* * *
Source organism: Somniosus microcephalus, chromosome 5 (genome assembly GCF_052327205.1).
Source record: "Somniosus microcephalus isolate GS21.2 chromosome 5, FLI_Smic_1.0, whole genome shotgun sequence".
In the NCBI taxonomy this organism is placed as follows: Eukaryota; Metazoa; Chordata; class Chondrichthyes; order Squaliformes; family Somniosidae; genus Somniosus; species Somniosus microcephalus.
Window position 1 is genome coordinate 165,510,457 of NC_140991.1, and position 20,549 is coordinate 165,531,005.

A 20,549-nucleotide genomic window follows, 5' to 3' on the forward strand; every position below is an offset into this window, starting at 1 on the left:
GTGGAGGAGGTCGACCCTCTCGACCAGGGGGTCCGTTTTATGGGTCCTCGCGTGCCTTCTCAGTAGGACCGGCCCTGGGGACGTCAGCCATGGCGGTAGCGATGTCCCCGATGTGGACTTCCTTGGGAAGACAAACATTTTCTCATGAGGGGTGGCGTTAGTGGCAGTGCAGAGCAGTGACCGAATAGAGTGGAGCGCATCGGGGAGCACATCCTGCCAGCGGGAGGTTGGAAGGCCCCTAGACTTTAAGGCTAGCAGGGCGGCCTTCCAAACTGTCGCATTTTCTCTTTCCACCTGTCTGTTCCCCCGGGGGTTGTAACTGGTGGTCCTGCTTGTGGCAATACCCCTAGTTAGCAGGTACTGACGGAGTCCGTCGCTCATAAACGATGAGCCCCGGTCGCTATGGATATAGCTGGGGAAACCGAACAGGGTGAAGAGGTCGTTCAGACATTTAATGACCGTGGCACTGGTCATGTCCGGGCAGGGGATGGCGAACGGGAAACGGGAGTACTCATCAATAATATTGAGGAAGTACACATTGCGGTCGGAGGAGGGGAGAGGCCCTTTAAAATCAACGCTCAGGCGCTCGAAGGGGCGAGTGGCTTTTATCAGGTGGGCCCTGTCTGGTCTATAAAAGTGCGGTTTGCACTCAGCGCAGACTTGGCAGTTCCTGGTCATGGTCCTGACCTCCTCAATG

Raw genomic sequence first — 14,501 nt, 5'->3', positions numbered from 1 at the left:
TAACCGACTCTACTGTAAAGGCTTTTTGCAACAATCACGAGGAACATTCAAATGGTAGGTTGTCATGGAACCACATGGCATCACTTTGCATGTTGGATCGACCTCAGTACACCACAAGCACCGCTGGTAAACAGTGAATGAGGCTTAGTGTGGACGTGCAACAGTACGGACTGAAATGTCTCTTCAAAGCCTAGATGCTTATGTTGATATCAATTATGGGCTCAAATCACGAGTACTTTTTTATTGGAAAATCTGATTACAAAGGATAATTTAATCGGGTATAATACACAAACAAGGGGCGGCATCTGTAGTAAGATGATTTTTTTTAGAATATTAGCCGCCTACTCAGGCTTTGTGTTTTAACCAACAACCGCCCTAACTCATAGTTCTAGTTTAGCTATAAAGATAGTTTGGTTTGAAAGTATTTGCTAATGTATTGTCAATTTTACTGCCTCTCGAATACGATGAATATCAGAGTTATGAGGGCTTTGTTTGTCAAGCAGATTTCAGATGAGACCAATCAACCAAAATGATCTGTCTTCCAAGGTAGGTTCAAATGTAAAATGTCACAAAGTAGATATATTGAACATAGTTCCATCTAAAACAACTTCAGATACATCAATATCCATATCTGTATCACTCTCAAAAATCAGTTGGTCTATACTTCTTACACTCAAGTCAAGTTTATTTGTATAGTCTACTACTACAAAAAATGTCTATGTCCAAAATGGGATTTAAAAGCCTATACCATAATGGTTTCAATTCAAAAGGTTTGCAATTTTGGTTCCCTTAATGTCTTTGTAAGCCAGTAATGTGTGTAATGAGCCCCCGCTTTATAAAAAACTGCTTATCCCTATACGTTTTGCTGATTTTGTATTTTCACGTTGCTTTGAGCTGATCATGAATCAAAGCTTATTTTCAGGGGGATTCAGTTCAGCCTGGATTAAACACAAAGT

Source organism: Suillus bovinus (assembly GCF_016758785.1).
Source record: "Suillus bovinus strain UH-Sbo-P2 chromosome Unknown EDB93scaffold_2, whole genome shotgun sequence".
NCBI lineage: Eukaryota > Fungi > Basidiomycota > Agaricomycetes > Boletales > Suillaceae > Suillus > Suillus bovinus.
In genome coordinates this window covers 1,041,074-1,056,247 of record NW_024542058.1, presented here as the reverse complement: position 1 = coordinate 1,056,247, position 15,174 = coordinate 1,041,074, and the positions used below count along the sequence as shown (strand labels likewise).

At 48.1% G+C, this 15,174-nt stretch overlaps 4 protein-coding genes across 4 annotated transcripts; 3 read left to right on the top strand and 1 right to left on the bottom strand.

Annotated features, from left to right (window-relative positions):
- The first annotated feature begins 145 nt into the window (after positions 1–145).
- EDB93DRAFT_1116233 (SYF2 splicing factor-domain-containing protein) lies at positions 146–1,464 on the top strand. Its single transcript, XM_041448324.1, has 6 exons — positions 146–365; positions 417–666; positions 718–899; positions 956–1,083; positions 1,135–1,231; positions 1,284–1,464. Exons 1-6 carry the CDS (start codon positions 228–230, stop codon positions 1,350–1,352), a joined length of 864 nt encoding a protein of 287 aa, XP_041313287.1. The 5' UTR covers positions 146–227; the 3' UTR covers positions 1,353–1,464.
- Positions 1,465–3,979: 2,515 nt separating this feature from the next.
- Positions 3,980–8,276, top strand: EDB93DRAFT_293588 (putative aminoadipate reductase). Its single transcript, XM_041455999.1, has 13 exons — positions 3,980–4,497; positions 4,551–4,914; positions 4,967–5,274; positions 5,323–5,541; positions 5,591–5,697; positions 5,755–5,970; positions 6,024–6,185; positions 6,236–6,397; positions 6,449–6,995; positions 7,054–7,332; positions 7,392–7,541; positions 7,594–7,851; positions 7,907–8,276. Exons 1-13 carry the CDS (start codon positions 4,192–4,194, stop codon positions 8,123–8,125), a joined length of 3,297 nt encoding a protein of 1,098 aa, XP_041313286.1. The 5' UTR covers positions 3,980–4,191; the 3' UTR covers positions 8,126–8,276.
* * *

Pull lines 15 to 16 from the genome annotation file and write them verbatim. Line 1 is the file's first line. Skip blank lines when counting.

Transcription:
- The first annotated feature begins 145 nt into the window (after positions 1–145).
- EDB93DRAFT_1116233 (SYF2 splicing factor-domain-containing protein) lies at positions 146–1,464 on the top strand. Its single transcript, XM_041448324.1, has 6 exons — positions 146–365; positions 417–666; positions 718–899; positions 956–1,083; positions 1,135–1,231; positions 1,284–1,464. Exons 1-6 carry the CDS (start codon positions 228–230, stop codon positions 1,350–1,352), a joined length of 864 nt encoding a protein of 287 aa, XP_041313287.1. The 5' UTR covers positions 146–227; the 3' UTR covers positions 1,353–1,464.